William Rogers McIntyre
The Law Society marks the passing of former Supreme Court of Canada Justice William Rogers McIntyre.
McIntyre graduated from the University of Saskatchewan in 1939 and enlisted in the army two years later. He served overseas in the Second World War, taking part in the Battle of Ortona in December 1943.
He returned to Canada in 1946 and completed an LLB at the University of Saskatchewan. Called in both Saskatchewan and British Columbia, McIntyre moved to Victoria where he practised law for 20 years before his appointment to the Supreme Court of BC in 1967. Six years later he was elevated to the BC Court of Appeal, then to the Supreme Court of Canada in 1979, where he served 10 years before retiring.
McIntyre was elected a Bencher of the Law Society in 1965, serving until his appointment to the Bench in 1967. He was a member of the Law Society’s No-Fault Insurance Task Force from 1995 to 1996.
The Law Society is deeply saddened by the loss of Hugh Stansfield, Chief Justice of the British Columbia Provincial Court.
Stansfield graduated from UBC law school in 1979. Called to the Bar in 1980, he practised civil, family and criminal litigation until he was appointed to the Provincial Court in 1993.
Stansfield became an Associate Chief Judge in 1998 and a member of the Judicial Council in 2001. He was appointed Chief Judge of the Provincial Court on July 1, 2005.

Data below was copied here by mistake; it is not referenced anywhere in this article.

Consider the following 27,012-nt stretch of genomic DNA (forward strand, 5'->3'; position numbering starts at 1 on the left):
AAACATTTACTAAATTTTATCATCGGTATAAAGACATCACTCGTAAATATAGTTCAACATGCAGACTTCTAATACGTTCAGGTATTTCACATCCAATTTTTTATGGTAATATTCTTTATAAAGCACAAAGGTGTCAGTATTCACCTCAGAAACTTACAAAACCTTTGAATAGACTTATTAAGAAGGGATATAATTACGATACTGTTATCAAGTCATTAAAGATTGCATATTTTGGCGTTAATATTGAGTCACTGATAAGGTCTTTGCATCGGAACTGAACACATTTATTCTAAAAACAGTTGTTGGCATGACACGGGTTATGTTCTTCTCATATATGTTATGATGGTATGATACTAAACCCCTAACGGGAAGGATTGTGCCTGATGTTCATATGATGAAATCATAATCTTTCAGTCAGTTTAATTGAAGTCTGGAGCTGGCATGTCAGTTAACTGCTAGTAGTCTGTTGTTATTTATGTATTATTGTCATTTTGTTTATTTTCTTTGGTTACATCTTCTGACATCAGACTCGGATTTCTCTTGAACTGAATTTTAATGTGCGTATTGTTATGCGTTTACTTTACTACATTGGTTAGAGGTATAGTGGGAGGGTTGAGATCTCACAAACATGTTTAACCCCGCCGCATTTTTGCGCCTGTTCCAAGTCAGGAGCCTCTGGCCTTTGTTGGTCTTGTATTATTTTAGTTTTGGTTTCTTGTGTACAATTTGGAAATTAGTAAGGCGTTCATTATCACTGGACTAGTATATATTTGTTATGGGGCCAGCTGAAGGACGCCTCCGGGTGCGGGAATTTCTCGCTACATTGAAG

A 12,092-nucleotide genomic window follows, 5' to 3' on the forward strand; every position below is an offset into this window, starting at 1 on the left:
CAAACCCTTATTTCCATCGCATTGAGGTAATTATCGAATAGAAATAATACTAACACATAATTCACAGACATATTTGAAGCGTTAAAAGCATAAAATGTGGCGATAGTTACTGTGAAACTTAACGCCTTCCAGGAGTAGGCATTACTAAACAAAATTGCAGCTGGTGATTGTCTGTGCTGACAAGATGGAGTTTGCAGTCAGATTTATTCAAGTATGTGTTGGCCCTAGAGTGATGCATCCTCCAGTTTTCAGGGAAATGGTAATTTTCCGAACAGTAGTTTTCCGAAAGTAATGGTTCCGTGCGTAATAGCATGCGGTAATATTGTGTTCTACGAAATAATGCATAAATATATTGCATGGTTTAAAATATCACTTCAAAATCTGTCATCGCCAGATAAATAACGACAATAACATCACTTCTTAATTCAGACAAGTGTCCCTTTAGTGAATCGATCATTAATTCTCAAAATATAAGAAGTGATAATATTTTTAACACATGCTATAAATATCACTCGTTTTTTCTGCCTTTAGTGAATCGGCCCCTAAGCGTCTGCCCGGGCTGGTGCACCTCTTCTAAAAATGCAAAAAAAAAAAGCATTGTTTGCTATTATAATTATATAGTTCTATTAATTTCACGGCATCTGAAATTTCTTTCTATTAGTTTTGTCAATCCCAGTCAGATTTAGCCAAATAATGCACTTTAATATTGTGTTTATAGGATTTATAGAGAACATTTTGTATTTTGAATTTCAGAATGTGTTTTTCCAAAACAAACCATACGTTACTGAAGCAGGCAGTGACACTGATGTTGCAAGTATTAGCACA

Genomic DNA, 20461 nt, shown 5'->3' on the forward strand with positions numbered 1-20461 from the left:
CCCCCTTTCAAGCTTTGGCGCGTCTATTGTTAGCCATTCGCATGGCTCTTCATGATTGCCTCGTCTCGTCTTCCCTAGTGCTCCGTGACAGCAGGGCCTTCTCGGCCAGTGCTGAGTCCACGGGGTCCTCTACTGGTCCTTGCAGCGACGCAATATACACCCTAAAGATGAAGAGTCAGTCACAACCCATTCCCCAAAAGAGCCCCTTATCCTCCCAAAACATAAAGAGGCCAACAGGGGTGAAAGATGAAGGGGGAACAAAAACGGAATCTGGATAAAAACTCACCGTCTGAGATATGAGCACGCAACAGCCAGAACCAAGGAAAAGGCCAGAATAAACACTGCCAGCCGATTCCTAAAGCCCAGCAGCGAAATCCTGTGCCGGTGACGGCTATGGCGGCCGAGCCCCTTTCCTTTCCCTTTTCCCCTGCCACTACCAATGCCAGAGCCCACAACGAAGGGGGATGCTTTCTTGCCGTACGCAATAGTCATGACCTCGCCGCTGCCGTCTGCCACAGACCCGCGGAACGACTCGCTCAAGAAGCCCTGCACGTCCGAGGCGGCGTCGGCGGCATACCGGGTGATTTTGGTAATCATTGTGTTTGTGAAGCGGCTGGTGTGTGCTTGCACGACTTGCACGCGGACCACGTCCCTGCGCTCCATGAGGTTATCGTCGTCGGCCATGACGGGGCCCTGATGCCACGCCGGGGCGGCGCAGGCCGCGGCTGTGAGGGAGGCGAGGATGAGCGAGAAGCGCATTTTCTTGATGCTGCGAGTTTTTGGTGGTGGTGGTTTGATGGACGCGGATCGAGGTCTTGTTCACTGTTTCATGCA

Despite a diagnosis of multiple myeloma in 2003, Stansfield remained an active and energetic member of the court. He worked tirelessly to improve access to justice for BC’s neediest citizens.
Stansfield was a strong supporter of Canada’s first community court, a joint initiative of the Provincial Court and the Government of BC aimed at breaking the cycle of crime, homelessness, addiction and mental illness.
“This [problem] requires an integrated approach to case management, with many different services — the community court puts these services under the same roof,” said Stansfield on the day the court first opened in September 2008. “It’s a sophisticated and integrated response to a complicated set of problems.”
Stansfield was an active participant in judicial education, serving as Chair of the Judges’ Education Committee. And he was always finding ways to improve access to the court for both the public and the media.
“Chief Judge Stansfield was passionate about making his court accessible and he was very good about getting people to share his passion. This is a very big loss for British Columbia,” said President Gordon Turriff, QC.
Stansfield is survived by his wife Jo-Ann and sons Colin, David, Patrick and Matthew.